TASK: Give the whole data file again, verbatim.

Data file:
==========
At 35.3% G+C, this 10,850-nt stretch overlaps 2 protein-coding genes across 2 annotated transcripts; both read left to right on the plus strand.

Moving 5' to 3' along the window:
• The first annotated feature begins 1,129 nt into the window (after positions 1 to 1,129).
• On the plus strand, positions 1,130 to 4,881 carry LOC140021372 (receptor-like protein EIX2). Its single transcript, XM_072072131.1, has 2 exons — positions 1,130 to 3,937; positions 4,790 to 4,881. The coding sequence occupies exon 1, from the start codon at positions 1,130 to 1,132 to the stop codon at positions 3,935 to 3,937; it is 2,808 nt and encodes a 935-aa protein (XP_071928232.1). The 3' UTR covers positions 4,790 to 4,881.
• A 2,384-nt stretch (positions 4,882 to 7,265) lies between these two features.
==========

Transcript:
At 35.3% G+C, this 10,850-nt stretch overlaps 2 protein-coding genes across 2 annotated transcripts; both read left to right on the plus strand.

Moving 5' to 3' along the window:
• The first annotated feature begins 1,129 nt into the window (after positions 1 to 1,129).
• On the plus strand, positions 1,130 to 4,881 carry LOC140021372 (receptor-like protein EIX2). Its single transcript, XM_072072131.1, has 2 exons — positions 1,130 to 3,937; positions 4,790 to 4,881. The coding sequence occupies exon 1, from the start codon at positions 1,130 to 1,132 to the stop codon at positions 3,935 to 3,937; it is 2,808 nt and encodes a 935-aa protein (XP_071928232.1). The 3' UTR covers positions 4,790 to 4,881.
• A 2,384-nt stretch (positions 4,882 to 7,265) lies between these two features.